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abstract = "Despite great advances in understanding of molecular pathogenesis and achievement of a high cure rate in medulloblastoma, recurrent medulloblastomas are still dismal. Additionally, misidentification of secondary malignancies due to histological ambiguity leads to misdiagnosis and eventually to inappropriate treatment. Nevertheless, the genomic characteristics of recurrent medulloblastomas are poorly understood, largely due to a lack of matched primary and recurrent tumor tissues. We performed a genomic analysis of recurrent tumors from 17 pediatric medulloblastoma patients. Whole transcriptome sequencing revealed that a subset of recurrent tumors initially diagnosed as locally recurrent medulloblastomas are secondary glioblastomas after radiotherapy, showing high similarity to the non-G-CIMP proneural subtype of glioblastoma. Further analysis, including whole exome sequencing, revealed missense mutations or complex gene fusion events in PDGFRA with augmented expression in the secondary glioblastomas after radiotherapy, implicating PDGFRA as a putative driver in the development of secondary glioblastomas after treatment exposure. This result provides insight into the possible application of PDGFRA-targeted therapy in these second malignancies. Furthermore, genomic alterations of TP53 including 17p loss or germline/somatic mutations were also found in most of the secondary glioblastomas after radiotherapy, indicating a crucial role of TP53 alteration in the process. On the other hand, analysis of recurrent medulloblastomas revealed that the most prevalent alterations are the loss of 17p region including TP53 and gain of 7q region containing EZH2 which already exist in primary tumors. The 7q gain events are frequently accompanied by high expression levels of EZH2 in both primary and recurrent medulloblastomas, which provides a clue to a new therapeutic target to prevent recurrence. Considering the fact that it is often challenging to differentiate between recurrent medulloblastomas and secondary glioblastomas after radiotherapy, our findings have major clinical implications both for correct diagnosis and for potential therapeutic interventions in these devastating diseases.",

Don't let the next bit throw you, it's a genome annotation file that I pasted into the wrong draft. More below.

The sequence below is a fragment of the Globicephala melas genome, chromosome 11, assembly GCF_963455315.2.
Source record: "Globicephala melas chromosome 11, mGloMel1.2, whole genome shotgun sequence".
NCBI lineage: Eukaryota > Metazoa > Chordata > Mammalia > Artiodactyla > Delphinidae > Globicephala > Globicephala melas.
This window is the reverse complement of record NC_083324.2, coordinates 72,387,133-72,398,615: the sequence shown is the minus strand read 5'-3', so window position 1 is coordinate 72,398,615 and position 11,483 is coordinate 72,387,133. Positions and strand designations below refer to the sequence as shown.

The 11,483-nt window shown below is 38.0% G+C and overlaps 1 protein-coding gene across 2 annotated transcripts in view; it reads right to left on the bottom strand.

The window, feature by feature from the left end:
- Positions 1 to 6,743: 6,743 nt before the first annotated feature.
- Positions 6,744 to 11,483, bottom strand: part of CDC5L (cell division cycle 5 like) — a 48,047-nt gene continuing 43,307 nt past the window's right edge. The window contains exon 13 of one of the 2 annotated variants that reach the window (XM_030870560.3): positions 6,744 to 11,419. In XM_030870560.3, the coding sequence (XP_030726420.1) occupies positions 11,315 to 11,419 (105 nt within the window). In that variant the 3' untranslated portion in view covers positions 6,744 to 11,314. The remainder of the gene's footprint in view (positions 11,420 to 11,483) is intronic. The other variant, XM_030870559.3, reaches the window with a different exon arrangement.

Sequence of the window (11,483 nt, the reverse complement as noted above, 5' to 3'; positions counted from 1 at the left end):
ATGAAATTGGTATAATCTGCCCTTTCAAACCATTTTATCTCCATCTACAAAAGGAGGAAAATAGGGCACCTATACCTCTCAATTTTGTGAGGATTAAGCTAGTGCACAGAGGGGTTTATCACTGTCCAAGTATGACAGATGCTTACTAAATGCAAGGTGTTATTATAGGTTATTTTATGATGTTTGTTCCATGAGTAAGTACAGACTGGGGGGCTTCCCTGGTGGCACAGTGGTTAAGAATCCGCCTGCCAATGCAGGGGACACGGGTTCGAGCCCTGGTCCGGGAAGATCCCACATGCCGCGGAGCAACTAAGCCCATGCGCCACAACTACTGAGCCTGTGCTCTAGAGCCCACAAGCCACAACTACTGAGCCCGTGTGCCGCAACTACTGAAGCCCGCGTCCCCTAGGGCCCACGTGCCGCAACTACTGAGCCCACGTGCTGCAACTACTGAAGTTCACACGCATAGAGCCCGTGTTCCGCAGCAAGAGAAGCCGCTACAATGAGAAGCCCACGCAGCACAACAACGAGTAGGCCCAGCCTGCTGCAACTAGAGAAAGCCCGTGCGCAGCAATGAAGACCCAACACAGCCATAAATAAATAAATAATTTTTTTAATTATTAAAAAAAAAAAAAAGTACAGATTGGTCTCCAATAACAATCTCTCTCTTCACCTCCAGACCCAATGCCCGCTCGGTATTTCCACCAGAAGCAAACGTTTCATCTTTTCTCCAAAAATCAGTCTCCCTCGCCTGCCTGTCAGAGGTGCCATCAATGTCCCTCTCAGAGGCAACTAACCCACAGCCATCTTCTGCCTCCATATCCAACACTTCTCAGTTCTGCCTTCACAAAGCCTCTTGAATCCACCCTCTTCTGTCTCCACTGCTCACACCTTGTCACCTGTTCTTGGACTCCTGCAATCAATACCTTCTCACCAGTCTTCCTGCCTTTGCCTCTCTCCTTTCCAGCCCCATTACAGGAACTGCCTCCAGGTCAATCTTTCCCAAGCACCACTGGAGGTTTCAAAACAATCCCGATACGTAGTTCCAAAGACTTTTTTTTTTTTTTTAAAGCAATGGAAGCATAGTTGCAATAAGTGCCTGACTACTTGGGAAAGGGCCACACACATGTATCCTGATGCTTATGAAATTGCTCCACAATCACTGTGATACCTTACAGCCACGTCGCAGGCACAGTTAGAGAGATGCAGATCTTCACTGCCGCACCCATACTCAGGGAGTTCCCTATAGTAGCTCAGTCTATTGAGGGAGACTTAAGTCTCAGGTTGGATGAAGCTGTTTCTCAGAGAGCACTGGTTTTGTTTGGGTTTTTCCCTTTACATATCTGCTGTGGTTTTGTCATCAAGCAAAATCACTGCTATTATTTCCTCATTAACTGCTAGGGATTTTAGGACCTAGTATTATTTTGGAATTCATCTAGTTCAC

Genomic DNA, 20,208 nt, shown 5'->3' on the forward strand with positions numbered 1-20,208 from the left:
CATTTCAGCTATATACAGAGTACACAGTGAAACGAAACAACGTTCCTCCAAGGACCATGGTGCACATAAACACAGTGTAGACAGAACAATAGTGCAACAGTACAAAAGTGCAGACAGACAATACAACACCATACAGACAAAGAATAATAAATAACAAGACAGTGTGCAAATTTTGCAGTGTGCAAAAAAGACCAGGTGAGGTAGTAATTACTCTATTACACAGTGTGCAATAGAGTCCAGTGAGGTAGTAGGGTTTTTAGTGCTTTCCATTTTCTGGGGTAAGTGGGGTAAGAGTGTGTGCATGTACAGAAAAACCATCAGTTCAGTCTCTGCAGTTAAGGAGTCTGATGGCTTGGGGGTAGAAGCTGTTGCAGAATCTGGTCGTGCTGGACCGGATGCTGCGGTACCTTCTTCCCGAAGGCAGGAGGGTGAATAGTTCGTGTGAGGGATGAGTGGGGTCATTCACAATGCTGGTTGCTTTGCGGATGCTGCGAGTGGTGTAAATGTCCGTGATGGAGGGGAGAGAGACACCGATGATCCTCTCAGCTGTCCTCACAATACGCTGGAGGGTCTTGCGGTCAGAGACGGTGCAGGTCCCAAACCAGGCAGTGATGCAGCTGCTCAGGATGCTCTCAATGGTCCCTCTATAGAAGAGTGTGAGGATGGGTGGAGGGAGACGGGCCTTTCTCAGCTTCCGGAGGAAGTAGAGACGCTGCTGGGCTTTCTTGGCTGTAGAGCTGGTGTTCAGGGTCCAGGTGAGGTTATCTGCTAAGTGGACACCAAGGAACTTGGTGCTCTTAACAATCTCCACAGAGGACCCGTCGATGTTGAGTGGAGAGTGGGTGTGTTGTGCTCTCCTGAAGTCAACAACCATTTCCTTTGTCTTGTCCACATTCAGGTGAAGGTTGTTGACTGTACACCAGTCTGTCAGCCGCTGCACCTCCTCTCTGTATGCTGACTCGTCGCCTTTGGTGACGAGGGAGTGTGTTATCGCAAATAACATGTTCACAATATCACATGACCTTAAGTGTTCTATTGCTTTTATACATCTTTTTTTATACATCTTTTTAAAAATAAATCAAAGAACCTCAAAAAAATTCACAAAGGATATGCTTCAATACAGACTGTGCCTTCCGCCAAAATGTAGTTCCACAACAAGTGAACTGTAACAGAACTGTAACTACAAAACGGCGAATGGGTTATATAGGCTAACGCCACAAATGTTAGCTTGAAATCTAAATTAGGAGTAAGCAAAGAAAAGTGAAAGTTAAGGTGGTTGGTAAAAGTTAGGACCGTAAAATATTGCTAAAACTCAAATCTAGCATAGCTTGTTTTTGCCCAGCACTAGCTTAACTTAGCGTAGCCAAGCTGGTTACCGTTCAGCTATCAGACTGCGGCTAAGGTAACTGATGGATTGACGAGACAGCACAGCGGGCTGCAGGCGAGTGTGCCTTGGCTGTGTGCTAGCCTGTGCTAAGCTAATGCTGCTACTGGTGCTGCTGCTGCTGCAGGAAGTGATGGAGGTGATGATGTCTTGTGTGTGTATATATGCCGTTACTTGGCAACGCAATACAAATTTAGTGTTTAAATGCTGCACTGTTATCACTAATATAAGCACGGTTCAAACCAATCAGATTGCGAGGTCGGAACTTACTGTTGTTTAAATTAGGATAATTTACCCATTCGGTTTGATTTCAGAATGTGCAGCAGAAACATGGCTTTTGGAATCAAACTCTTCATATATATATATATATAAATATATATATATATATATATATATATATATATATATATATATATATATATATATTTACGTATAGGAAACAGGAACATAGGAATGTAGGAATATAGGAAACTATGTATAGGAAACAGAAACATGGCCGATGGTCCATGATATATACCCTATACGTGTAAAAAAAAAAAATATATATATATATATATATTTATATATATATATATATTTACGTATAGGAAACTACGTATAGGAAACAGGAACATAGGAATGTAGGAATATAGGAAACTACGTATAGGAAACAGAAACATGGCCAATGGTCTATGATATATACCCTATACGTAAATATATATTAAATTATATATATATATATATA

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Phi, JH, Park, AK, Lee, S, Choi, SA, Baek, IP, Kim, P, Kim, EH, Park, HC, Kim, BC, Bhak, J, Park, SH, Lee, JY, Wang, KC, Kim, DS, Shim, KW, Kim, SH, Kim, CY & Kim, SK 2018, 'Genomic analysis reveals secondary glioblastoma after radiotherapy in a subset of recurrent medulloblastomas', Acta Neuropathologica, vol. 135, no. 6, pp. 939-953. https://doi.org/10.1007/s00401-018-1845-8

Genomic analysis reveals secondary glioblastoma after radiotherapy in a subset of recurrent medulloblastomas. / Phi, Ji Hoon; Park, Ae Kyung; Lee, Semin; Choi, Seung Ah; Baek, In Pyo; Kim, Pora; Kim, Eun Hye; Park, Hee Chul; Kim, Byung Chul; Bhak, Jong; Park, Sung Hye; Lee, Ji Yeoun; Wang, Kyu Chang; Kim, Dong Seok; Shim, Kyu Won; Kim, Se Hoon; Kim, Chae Yong; Kim, Seung Ki.

In: Acta Neuropathologica, Vol. 135, No. 6, 01.06.2018, p. 939-953.

Research output: Contribution to journalArticle

TY - JOUR

T1 - Genomic analysis reveals secondary glioblastoma after radiotherapy in a subset of recurrent medulloblastomas

AU - Phi, Ji Hoon

AU - Park, Ae Kyung

AU - Lee, Semin

AU - Choi, Seung Ah

AU - Baek, In Pyo

AU - Kim, Pora

AU - Kim, Eun Hye

AU - Park, Hee Chul

AU - Kim, Byung Chul

AU - Bhak, Jong

AU - Park, Sung Hye

AU - Lee, Ji Yeoun

AU - Wang, Kyu Chang

AU - Kim, Dong Seok

AU - Shim, Kyu Won

AU - Kim, Se Hoon

AU - Kim, Chae Yong

AU - Kim, Seung Ki

PY - 2018/6/1

Y1 - 2018/6/1